Most studies investigating flipped learning fail to assess how student perceptions of flipped learning may change once the class is complete, and students have a chance to reflect on the experience. Follow-up studies are needed to evaluate the sustainability of the benefits from flipped learning among students and how they feel it prepares them, if at all, for future classes and/or their professional lives. Therefore, the objective of this study was to explore how graduate and undergraduate dietetics students retrospectively perceive a course that used flipped learning 2 years after they completed the course. Two focus groups with undergraduate (n=5) and graduate (n=6) students were conducted regarding their perception and experience in a flipped advanced metabolism class with the same instructor. Content analysis was applied to the focus group transcripts by two investigators. Six themes were discovered from the focus group transcripts: 1) metacognition and the learning process, 2) roles and responsibility for learning, 3) collaborative learning, 4) class experience, 5) adjustment to flipped learning, and 6) flipped learning is conditional. Overall, students felt that the flipped class helped them learn how they learn and they have to put in work to achieve deeper learning. Students thought that the class activities used in a flipped class were engaging, added variety, and allowed them to apply their knowledge. Students reflected that using flipped learning helped them build relationships in their class, created a safe space for questions, and there was more time and opportunities to ask questions vs. traditional lecture.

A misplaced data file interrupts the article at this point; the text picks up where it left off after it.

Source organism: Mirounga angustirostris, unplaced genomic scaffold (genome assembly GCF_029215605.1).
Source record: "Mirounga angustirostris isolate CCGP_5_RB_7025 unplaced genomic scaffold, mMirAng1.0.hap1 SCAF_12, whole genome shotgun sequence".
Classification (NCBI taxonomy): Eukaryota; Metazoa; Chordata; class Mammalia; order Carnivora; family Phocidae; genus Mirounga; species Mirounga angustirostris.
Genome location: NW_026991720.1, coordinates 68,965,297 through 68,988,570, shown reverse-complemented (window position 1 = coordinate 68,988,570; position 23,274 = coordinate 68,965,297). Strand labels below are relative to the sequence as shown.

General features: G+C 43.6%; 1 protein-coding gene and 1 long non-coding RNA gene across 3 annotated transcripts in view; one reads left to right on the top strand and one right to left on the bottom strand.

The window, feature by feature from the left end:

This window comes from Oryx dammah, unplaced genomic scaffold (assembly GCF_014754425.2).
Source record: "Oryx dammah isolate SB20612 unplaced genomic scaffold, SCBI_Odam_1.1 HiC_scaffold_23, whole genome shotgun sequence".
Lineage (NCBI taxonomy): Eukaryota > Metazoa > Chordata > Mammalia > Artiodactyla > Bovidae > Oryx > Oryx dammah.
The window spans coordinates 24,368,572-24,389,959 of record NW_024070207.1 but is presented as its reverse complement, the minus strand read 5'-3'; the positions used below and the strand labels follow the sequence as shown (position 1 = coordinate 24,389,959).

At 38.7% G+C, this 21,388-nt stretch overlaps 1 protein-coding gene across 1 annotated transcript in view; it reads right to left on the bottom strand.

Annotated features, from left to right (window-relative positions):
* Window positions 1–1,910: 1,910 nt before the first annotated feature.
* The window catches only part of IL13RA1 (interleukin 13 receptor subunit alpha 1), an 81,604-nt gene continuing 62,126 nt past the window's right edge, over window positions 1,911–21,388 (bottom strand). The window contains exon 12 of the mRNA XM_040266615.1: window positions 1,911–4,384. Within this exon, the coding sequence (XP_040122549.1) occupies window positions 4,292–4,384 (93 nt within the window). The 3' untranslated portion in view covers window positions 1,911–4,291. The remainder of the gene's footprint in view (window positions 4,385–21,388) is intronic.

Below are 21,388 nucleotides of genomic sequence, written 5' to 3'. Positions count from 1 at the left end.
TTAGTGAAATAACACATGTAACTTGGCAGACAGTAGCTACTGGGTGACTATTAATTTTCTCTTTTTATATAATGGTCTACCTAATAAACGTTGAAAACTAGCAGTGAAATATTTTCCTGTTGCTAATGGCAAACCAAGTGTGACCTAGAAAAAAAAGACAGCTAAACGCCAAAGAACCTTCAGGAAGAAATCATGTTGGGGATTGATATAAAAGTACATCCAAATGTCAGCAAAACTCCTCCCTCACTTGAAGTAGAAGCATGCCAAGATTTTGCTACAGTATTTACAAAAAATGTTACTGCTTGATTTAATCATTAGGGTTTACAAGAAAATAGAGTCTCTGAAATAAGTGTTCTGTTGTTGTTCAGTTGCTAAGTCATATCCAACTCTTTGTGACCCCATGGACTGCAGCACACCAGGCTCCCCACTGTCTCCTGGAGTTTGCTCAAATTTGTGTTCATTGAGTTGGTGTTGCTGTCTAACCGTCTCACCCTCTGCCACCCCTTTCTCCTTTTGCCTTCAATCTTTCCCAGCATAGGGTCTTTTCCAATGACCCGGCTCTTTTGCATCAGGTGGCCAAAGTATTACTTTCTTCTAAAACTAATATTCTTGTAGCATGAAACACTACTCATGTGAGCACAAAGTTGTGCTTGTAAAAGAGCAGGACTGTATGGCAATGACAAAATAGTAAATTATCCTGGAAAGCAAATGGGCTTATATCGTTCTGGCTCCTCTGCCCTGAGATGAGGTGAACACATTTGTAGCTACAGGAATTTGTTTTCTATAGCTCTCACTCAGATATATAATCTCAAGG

Vollmer, Rachel L. and Drake, Teresa
"Undergraduate and Graduate Students’ Retrospective Perception of Flipped Learning in Dietetics Curricula,"
Journal of Dietetic Education: Vol. 1:
2, Article 4.
Available at: https://ecommons.udayton.edu/jde/vol1/iss2/4